Food poisoning trends in Europe

Tuesday, 19 December, 2017

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Although foodborne illnesses had been steadily decreasing or stabilising in recent years, an annual report by the European Union on zoonotic diseases revealed that this is no longer the case. After monitoring zoonoses in 37 European countries in 2016, the report found that infections such as campylobacteriosis, listeriosis and salmonellosis were actually becoming more prevalent.

Compiled by the European Centre for Disease Prevention and Control (ECDC) and the European Food Safety Authority (EFSA), campylobacteriosis was the most commonly reported of the zoonoses, affecting 246,307 people. This means there was an increase of 6.1% from the previous year, and it was found most often in broiler meat.

But Listeria infections were found to be the most serious, causing the highest hospitalisation (97%) and mortality rates, leading to 247 deaths. These infections increased by 9.3% in 2016, but the report found that Listeria rarely exceeded legal safety limits in ready-to-eat foods.

While Listeria affected mainly individuals aged 64 and above, a more common bacteria that impacts the general population is Salmonella. It is often associated with consuming poorly cooked or spoiled poultry products, and since these foods are widely consumed in the EU, it is no surprise that the number of reported illnesses has risen. Despite decreasing in 2012–2015, the outbreaks of salmonellosis increased to 4786 in 2016, and there were 94,530 human cases of salmonellosis reported in the EU.

Salmonella enteritidis is the most widespread type of Salmonella, accounting for 59% of all salmonellosis cases in the EU. Since 2014, cases of S. enteritidis have increased by 3% in humans and reached 1.21% in laying hens. Eggs were noted as representing the highest risk agent for Salmonella, causing 1882 outbreaks.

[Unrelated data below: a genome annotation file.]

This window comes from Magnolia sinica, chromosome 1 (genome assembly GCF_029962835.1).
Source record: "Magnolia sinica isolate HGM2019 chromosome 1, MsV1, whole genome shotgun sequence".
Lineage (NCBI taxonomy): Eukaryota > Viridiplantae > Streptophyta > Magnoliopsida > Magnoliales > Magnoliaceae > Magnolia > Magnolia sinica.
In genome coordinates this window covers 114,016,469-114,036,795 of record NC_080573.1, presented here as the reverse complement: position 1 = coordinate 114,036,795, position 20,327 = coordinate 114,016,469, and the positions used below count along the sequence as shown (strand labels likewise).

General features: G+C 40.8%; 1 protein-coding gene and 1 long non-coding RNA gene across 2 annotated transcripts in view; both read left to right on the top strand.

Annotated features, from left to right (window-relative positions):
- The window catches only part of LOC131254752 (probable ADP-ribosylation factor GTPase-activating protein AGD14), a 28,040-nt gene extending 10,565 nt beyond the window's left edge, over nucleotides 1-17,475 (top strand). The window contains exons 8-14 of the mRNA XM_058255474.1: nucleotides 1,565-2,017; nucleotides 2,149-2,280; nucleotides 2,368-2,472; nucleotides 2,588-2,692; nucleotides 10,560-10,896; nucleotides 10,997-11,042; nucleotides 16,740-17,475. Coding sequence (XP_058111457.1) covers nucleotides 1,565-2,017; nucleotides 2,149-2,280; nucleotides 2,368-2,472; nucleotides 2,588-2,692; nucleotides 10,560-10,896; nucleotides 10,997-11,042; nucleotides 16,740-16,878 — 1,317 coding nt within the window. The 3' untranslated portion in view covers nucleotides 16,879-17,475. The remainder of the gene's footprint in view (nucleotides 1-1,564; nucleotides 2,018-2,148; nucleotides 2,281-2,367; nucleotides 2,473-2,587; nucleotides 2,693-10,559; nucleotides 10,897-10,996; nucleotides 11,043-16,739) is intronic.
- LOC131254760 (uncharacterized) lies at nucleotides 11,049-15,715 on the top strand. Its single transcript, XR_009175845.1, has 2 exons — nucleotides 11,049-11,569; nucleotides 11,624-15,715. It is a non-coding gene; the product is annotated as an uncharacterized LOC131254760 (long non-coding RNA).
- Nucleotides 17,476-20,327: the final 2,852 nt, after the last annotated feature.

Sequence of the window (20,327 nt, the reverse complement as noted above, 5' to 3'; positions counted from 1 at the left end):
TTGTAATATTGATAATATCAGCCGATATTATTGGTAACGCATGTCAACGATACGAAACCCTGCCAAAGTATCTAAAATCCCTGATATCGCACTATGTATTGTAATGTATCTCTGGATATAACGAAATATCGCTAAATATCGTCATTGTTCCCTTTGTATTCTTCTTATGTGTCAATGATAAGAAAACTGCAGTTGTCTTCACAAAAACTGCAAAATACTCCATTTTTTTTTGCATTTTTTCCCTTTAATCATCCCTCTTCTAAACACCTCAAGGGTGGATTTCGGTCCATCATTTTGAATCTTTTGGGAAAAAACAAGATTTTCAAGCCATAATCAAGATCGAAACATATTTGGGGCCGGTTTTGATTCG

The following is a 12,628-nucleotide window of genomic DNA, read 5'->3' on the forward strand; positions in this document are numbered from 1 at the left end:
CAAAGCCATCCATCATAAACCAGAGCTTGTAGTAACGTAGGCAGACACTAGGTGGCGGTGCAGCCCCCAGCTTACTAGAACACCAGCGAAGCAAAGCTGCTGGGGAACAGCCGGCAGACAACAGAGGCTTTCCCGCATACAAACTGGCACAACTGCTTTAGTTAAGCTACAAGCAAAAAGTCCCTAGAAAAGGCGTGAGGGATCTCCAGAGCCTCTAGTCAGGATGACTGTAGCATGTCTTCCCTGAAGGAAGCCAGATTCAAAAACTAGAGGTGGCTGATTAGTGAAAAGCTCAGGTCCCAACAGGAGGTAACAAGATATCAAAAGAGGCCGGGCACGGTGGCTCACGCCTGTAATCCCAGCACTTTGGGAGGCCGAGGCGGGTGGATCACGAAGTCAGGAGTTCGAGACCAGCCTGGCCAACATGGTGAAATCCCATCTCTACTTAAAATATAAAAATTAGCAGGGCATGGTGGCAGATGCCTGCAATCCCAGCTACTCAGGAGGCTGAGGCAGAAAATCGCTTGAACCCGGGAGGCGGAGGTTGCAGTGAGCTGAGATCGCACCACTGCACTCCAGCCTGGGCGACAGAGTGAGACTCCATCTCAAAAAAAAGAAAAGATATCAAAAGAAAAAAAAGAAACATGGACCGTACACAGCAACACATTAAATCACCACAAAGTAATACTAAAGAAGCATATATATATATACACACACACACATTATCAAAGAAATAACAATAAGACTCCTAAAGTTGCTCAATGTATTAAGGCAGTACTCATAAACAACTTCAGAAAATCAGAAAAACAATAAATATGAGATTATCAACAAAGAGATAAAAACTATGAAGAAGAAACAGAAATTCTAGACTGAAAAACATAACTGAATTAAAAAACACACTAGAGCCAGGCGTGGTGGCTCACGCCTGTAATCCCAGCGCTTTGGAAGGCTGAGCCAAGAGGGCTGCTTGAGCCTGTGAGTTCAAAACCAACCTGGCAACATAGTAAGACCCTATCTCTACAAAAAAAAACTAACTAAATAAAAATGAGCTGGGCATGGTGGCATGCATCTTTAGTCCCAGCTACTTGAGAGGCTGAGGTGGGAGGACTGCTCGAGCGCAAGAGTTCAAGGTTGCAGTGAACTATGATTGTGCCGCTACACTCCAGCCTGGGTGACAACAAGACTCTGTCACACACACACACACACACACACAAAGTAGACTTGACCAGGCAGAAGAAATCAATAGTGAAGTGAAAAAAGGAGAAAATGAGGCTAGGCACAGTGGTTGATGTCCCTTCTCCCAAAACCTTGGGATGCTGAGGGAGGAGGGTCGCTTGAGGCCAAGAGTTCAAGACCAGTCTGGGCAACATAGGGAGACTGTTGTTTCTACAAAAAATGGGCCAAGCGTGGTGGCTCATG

“The decrease of Salmonella has been a success story in the EU food safety system in the last 10 years. Recent S. enteritidis outbreaks contributed to a change in this trend in humans and poultry,” EFSA Chief Scientist Marta Hugas said. “Further investigations by competent authorities in the field of public health and food safety will be crucial to understand the reasons behind the increase.”

The number of foodborne outbreaks have increased in general, but Salmonella was highlighted as the most common cause, with one out of six outbreaks due to S. enteritidis in 2016. According to the report, Salmonella was responsible for 45.6% of the total number of hospitalised cases and 50% of the total number of deaths among outbreak cases.

ECDC Chief Scientist Mike Catchpole stated that it is important to try to decrease the number of those affected.

“The increase shown by our surveillance data is worrying and a reminder that we have to stay vigilant. Even in a state of high awareness and with national control programs for S. enteritidis in place, there is a need for continuing risk management actions at the Member State and EU level.”

Image credit: © Marcinski

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